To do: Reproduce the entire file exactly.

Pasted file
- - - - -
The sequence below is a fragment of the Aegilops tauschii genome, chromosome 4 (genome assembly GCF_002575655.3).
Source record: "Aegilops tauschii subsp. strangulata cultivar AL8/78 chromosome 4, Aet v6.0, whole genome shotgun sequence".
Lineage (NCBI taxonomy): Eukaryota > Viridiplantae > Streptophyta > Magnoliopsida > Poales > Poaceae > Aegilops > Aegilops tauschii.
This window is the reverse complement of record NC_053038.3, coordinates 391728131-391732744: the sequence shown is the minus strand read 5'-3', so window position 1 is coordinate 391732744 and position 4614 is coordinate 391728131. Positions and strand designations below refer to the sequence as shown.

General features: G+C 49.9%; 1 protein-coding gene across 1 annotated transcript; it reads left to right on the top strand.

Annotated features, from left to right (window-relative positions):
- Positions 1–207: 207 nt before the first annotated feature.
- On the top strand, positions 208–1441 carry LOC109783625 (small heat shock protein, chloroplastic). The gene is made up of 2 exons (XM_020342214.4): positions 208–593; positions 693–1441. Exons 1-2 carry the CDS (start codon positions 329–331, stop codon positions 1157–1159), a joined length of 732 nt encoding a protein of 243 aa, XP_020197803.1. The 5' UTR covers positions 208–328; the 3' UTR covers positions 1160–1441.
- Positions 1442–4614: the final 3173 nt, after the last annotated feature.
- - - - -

The sequence below is a fragment of the Aegilops tauschii genome, chromosome 4 (genome assembly GCF_002575655.3).
Source record: "Aegilops tauschii subsp. strangulata cultivar AL8/78 chromosome 4, Aet v6.0, whole genome shotgun sequence".
Lineage (NCBI taxonomy): Eukaryota > Viridiplantae > Streptophyta > Magnoliopsida > Poales > Poaceae > Aegilops > Aegilops tauschii.
This window is the reverse complement of record NC_053038.3, coordinates 391728131-391732744: the sequence shown is the minus strand read 5'-3', so window position 1 is coordinate 391732744 and position 4614 is coordinate 391728131. Positions and strand designations below refer to the sequence as shown.

General features: G+C 49.9%; 1 protein-coding gene across 1 annotated transcript; it reads left to right on the top strand.

Annotated features, from left to right (window-relative positions):
- Positions 1–207: 207 nt before the first annotated feature.
- On the top strand, positions 208–1441 carry LOC109783625 (small heat shock protein, chloroplastic). The gene is made up of 2 exons (XM_020342214.4): positions 208–593; positions 693–1441. Exons 1-2 carry the CDS (start codon positions 329–331, stop codon positions 1157–1159), a joined length of 732 nt encoding a protein of 243 aa, XP_020197803.1. The 5' UTR covers positions 208–328; the 3' UTR covers positions 1160–1441.
- Positions 1442–4614: the final 3173 nt, after the last annotated feature.